Duck has a reputation for being fussy, and I blame the French. I am sick of the French (way of preparing and cooking duck). All that talk of separating the breast from the legs, and cooking each one separately, the breast carefully cooked to a perfect medium rare, while the legs are buried and confit’d in even more duck fat that often has to be sourced in addition to the duck. It’s enough to put one off cooking the bird, but it doesn’t have to be this (French) way. You can toss a whole duck directly on the grill, and there’s very little you can do to stop it from being delicious.
I am not the only one who is sick of the French (way of preparing and cooking duck). In her article for the New Yorker, food writer Helen Rosner also questions our Francophilic, two-temps-one-bird obsession:
The rare breast with well-done legs is a very French way of thinking about duck. Like so much in the culinary world, the French way of thinking is not bad, but it looms so large that it tends to leave little oxygen for anything else. Does Peking-style duck have a rare breast? Does the duck in a Portuguese arroz de pato? The crispy morsels in a Thai salad? The delicate mauve interior of a breast prepared in the French style is certainly lovely, but too many cooks’ evident terror of crossing the line to medium or (God forbid) medium-well means that the skin fails to fully crisp, and the bird’s magnificent subcutaneous lipid layer remains unpleasantly globby instead of rendering to silk. Why, besides tradition and Francophilia, do we bother with this at all?
Rosner makes a good point. Why bother with something fussy and French when you can be cool and chill and unbothered (and anything but French)? Rosner then goes on to supply a slow-roasted duck recipe, meant for casual but luxurious dinner parties, and that got me to thinking: Could I not do the same on my Weber Kettle?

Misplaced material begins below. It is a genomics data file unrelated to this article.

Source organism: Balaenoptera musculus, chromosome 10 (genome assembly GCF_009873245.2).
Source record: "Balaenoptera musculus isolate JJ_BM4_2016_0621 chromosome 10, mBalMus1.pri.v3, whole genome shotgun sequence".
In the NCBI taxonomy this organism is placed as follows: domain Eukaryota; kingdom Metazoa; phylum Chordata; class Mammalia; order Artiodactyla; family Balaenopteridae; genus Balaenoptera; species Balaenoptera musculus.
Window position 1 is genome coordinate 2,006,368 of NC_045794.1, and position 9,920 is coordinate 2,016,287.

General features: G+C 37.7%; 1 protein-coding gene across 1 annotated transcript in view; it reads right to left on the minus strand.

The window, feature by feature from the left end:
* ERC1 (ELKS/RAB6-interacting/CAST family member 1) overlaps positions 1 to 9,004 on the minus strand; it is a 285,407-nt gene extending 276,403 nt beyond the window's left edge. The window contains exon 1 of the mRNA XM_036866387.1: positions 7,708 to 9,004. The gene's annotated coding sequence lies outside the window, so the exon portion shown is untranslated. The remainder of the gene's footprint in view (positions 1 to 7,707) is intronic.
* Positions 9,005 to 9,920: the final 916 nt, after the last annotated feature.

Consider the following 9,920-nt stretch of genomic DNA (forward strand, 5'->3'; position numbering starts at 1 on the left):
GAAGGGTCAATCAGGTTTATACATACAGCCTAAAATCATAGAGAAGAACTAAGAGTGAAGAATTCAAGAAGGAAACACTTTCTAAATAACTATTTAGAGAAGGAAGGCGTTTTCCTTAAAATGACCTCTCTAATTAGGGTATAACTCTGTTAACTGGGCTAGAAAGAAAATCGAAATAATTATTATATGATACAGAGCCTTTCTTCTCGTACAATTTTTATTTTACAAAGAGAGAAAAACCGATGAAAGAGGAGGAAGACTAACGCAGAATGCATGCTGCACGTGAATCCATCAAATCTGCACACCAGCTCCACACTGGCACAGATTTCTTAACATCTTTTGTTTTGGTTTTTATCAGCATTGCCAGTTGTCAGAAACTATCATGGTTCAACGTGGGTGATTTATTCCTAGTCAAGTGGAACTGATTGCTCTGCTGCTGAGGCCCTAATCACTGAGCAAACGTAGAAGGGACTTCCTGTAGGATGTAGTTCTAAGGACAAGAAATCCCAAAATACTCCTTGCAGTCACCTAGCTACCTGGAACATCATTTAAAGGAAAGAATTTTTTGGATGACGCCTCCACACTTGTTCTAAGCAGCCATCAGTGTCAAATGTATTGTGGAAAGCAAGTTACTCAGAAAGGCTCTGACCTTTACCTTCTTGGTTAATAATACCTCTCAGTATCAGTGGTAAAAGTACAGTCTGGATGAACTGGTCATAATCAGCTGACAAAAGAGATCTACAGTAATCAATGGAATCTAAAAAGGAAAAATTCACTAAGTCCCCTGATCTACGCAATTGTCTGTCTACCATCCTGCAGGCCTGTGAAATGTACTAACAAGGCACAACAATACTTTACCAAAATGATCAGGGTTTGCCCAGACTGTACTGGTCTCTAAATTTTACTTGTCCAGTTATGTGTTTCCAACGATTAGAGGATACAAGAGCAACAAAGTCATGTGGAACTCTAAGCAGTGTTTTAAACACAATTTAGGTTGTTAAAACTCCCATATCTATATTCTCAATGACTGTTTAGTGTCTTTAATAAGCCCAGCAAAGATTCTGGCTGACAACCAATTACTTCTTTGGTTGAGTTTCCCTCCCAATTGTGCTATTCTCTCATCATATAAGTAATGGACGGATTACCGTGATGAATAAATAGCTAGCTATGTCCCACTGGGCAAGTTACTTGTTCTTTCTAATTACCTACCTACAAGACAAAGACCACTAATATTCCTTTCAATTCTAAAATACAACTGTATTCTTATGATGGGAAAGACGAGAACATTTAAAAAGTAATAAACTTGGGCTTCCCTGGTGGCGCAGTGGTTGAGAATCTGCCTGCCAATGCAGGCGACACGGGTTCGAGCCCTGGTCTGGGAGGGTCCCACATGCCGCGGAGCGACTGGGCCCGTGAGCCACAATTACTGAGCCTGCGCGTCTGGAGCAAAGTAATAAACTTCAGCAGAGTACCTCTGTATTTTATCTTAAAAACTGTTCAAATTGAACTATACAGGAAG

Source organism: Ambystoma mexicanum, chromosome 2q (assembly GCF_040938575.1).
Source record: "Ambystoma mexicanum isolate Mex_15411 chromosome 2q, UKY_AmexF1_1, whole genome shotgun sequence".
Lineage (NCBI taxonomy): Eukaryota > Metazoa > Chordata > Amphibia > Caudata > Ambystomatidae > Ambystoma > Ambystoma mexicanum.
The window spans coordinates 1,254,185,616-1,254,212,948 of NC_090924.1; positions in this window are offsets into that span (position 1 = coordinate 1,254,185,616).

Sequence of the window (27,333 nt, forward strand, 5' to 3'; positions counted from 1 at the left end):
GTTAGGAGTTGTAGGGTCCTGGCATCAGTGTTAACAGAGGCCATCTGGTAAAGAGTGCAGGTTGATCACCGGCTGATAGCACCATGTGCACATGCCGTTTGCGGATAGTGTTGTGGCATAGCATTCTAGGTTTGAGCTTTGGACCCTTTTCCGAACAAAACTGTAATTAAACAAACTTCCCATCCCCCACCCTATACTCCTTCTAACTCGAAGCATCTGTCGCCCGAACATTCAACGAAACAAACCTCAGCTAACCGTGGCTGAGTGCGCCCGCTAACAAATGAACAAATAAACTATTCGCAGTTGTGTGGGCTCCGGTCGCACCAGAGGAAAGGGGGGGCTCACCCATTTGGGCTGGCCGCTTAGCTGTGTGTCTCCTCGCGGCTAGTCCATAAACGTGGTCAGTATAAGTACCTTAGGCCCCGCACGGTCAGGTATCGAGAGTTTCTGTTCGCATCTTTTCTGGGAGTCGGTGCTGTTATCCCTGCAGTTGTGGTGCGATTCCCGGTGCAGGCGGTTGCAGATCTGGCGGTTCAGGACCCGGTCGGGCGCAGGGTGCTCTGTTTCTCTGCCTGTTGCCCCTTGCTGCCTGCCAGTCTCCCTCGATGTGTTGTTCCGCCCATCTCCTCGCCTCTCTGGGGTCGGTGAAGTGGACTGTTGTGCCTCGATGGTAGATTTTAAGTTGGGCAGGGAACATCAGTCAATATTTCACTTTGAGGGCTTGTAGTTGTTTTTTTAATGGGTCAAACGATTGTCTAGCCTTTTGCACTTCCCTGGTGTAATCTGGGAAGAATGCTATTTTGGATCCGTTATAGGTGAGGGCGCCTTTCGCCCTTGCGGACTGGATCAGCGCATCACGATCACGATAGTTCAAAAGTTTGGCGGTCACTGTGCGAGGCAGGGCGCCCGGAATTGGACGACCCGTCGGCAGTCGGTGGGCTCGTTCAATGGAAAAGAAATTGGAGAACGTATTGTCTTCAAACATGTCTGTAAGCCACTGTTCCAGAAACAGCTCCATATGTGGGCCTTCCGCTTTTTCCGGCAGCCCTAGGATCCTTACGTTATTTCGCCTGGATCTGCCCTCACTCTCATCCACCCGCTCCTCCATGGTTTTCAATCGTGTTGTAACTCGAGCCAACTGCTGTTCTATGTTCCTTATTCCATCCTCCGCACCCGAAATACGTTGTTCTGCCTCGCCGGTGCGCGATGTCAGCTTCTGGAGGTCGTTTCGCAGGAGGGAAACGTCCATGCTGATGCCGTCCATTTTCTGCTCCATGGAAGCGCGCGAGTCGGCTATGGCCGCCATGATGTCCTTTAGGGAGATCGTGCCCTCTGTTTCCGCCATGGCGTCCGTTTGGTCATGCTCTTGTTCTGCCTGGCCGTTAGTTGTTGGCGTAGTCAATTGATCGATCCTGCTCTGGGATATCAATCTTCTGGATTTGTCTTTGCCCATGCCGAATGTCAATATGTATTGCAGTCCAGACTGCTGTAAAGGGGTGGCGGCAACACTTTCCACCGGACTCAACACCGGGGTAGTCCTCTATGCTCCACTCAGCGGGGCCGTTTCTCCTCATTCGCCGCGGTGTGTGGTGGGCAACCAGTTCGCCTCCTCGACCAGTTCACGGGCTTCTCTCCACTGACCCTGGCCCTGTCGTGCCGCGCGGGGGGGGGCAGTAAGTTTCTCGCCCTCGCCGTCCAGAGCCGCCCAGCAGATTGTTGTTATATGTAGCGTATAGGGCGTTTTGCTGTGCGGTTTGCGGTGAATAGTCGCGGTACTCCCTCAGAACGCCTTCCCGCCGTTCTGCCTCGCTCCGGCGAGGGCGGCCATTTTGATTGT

Of course I could. A charcoal grill is essentially an oven that gets its heat from coals, and I have had great success slowly roasting birds with it in the past. But unlike most of my endeavors, I did not feel like making my beloved charcoal snake. I wanted this to be as lazy and easy as possible, partially to “stick it to” my French ancestors (well, Acadian ancestors), but mostly to push the limits of just how lax duck preparation could be.
My first attempt was wildly sloppy, but not unsuccessful. I piled a bunch of hot coals on one side of the grill, set the (dry-brined) duck on the other side, closed the lid, and watched as the grill got entirely too hot, even though I had restricted the air flow by closing the vents to mere slivers. I wish I could say I got the temp under control, but it was a chaotic day filled with foibles, so the temperature fluctuated wildly throughout the course of the cook, never stabilizing around 200℉, which is what I was aiming for. The meat itself got up to 200℉ in one spot, and guess what? It all turned out fine!
In the end, I had a very edible, fairly succulent duck. Some of the breast meat was a little dry in spots, but 80% of the breast meat was incredibly juicy, and even those drier pieces were tender and delicious, especially when eaten with a silky layer of melty fat and crispy skin.
But beyond a bird that tasted quite good—a bird I would have been proud to serve had there been anyone else around—the real prize was knowing that I can be a complete duck up and still end up with an impressive and delicious main course. This is because of the extremely fatty nature of the bird—its curse (a thick layer of subcutaneous fat that takes forever to render) is also its blessing (the thing that allows you to “overcook” the bird and still have it turn out delicious).